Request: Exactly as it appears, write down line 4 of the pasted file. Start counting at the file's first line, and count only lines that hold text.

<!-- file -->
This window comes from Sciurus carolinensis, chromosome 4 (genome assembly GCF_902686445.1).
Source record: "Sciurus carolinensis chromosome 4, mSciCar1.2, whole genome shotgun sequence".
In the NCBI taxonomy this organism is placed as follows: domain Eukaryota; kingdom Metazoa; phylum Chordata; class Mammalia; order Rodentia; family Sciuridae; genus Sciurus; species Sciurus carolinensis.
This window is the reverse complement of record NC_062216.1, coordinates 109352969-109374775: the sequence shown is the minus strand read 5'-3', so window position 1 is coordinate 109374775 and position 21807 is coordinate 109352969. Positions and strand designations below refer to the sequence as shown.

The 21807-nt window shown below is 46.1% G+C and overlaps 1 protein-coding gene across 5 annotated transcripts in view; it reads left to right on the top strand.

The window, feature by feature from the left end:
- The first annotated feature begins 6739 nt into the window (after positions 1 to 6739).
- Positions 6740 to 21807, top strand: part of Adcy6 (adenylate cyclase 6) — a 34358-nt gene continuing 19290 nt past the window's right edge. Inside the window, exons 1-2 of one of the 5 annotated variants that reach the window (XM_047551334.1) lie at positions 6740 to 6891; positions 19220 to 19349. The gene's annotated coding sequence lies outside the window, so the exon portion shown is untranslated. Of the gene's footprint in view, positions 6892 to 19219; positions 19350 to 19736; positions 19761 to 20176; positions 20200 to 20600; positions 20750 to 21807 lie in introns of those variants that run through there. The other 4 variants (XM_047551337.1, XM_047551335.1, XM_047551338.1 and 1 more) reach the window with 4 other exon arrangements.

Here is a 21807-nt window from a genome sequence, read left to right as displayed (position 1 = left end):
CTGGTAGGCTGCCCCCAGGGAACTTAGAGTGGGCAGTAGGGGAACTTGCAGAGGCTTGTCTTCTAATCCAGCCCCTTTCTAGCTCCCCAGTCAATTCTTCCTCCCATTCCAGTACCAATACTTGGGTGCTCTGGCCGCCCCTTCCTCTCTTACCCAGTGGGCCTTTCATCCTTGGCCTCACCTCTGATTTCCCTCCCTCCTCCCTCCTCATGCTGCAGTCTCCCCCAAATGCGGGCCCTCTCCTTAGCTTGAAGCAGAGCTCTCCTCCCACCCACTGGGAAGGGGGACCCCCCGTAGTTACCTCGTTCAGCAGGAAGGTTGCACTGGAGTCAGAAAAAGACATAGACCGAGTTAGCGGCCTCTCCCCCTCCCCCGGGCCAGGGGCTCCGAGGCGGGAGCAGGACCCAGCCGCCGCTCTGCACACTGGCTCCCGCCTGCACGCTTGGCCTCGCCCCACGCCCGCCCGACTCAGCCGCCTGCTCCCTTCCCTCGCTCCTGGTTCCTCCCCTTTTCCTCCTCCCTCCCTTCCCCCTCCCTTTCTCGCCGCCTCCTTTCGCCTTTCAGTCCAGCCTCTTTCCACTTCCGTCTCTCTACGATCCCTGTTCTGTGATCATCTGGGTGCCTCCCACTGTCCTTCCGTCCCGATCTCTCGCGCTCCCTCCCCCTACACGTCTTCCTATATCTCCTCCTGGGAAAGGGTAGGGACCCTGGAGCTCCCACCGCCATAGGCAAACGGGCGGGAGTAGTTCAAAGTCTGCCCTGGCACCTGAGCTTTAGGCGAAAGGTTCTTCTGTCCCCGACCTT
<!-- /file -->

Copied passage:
This window is the reverse complement of record NC_062216.1, coordinates 109352969-109374775: the sequence shown is the minus strand read 5'-3', so window position 1 is coordinate 109374775 and position 21807 is coordinate 109352969. Positions and strand designations below refer to the sequence as shown.